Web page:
23. A method as recited in claim 22, wherein said hard plastic film is 0.0006 inches to 0.0008 inches thick.
Description

This application is continuation-in-part of Ser. No. 039,788, filed Apr. 16, 1987, which was a continuation of Ser. No. 893,535, filed Aug. 5, 1986, which was a continuation of Ser. No. 641,739, filed Aug. 17, 1984, all now abandoned.

FIELD OF THE INVENTION

The invention relates to alkaline primary batteries and, in particular, to an improved seal which reduces the leakage of electrolyte and extends the life thereof.

BACKGROUND OF THE INVENTION

Alkaline primary batteries and, in particular, alkaline manganese dioxide/zinc dry cells (MnO2 /Zn), have been a successful commercial development. When manufactured in a cylindrical configuration, the battery seal is typically made by compressing a plastic member (gasket) within a metal can by crimping the open end of the can as disclosed by Ralston and Ko in U.S. Pat. No. 3,663,301. More particularly, in the typical commercial alkaline primary batteries, the battery seal comprises the nickel plated steel can, i.e., the positive current collector, a plastic seal member, typically of nylon or polypropylene, and a sealant between the metal can and the plastic seal member. However, cells constructed according to the disclosure of Ralston and Ko are susceptible to electrolyte leakage. Such leakage usually occurs at the interface of the gasket and the metal can and is due to the propensity of alkaline electrolytes to wet metal surfaces.

To reduce the leakage of electrolyte from alkaline cells, sealant materials are used between the gasket and the metal surface. Typically asphaltic compounds such as bitumen are used. However, such seals are only marginally satisfactory, and then only when the steel cans are plated with nickel. When the steel can is unplated, such seals are very poor. The poorer seals noticed with unplated steel cans are probably due to differences in the bonding strength of bitumen to steel and bitumen to nickel-plated steel.

Others, attempting to improve upon the seals of alkaline batteries have used sealants consisting of fatty polyamides, e.g., U.S. Pat. No. 3,922,178 to Winger, cured epoxy-polyamine resins, e.g., U.S. Pat. No. 3,713,896 to Feldhake, or both bitumen and fatty polyamide resins, e.g., Japanese patent Application No. J5-4007-536. However, as explained in U.S. Pat. No. 4,282,293 to van Lier, all of these solutions have the same drawback--leakage still occurs since these materials do not always completely seal the interface of the metal surface and the gasket. It is hypothesized that leakage results from the inability of the sealant, or sealants, to adequately bond to the metal surface. Moreover, sealants such as bitumen and fatty polyamides are soft, somewhat tacky materials at and above room temperature and so are subject to damage and contamination during the assembly of electrochemical cells. Even cured epoxy-polyamine resins, though non-tacky, are relatively soft and can cause problems during cell assembly.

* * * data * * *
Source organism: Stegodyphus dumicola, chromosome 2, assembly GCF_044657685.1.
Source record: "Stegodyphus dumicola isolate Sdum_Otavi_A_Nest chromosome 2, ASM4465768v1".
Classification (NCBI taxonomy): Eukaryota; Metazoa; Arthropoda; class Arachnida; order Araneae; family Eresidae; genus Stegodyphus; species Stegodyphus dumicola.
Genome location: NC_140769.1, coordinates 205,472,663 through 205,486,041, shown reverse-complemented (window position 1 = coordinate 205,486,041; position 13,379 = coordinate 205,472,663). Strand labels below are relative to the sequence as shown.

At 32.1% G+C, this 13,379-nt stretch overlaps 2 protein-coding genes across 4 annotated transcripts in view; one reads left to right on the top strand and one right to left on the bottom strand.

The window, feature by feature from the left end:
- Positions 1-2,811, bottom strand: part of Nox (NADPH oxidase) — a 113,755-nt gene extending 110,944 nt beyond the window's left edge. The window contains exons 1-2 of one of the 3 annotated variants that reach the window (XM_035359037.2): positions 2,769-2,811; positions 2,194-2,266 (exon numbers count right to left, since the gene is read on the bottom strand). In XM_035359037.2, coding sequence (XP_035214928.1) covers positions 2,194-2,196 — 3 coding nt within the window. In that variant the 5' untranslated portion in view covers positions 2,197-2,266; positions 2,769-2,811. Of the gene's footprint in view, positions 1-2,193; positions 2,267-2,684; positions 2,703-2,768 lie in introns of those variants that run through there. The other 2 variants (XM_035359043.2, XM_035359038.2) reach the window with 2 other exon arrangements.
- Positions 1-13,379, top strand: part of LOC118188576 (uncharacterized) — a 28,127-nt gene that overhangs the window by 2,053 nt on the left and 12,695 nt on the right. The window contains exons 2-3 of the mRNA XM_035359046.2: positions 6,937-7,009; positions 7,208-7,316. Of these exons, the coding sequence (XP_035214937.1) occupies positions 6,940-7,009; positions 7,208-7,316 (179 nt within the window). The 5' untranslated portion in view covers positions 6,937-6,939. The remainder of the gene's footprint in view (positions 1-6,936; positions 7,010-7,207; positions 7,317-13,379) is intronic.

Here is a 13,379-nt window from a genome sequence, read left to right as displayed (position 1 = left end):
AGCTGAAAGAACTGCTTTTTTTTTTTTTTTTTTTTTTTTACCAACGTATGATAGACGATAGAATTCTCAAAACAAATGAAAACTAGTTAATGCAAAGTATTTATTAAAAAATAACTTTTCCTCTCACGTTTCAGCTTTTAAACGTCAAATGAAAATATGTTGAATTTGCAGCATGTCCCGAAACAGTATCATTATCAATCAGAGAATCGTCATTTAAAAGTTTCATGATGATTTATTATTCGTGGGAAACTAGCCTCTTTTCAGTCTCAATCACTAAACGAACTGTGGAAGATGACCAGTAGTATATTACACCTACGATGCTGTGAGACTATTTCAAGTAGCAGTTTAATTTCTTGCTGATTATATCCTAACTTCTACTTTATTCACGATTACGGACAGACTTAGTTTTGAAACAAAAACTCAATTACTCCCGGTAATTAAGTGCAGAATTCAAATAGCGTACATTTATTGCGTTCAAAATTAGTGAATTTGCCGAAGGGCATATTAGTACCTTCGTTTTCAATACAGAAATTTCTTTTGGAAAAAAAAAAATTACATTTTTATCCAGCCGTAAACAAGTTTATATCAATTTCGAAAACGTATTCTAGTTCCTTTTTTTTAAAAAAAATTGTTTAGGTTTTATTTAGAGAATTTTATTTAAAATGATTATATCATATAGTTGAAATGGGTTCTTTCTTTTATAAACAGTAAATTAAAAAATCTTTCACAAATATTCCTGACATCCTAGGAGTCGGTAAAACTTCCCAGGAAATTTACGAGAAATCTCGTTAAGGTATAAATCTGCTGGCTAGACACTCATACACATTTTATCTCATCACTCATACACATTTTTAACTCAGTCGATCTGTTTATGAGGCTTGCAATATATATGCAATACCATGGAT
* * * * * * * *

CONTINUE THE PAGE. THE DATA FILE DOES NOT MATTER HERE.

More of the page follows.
The battery seal set forth in U.S. Pat. No. 4,282,293 solves many of the processing problems as described above. However, as with cells incorporating bitumen and polyamides in the seal area, extreme care must be taken to confine the organosilane resin of the van Lier patent to the immediate area of the seal, otherwise the electrical operation of the cell will be adversely affected by the introduction of a non-conductive layer between the electrode and current collector.

It is a primary object of the present invention to provide for a stronger seal for alkaline cylindrical cells.

Another object of the present invention is to provide for strong seals in alkaline cylindrical cells wherein the metal cans, i.e., the positive current collectors, are unplated steel.

Still another object of the present invention is to provide for a strong seal in an alkaline cylindrical cell which is easy to make and is compatible with the alkaline cylindrical cell assembly process.

The foregoing and additional objects will become more fully apparent with the following description.

SUMMARY OF THE INVENTION

An alkaline battery seal comprising a sealant, such as bitumen and/or fatty polyamides, compressed between a plastic seal disk and a steel current collector coated on its inner surface with a hard, non-tacky, conductive, filled plastic film. Such a battery seal allows for simplified construction of alkaline batteries and substantially reduces electrolyte leakage from such cells.

DETAILED DESCRIPTION OF THE INVENTION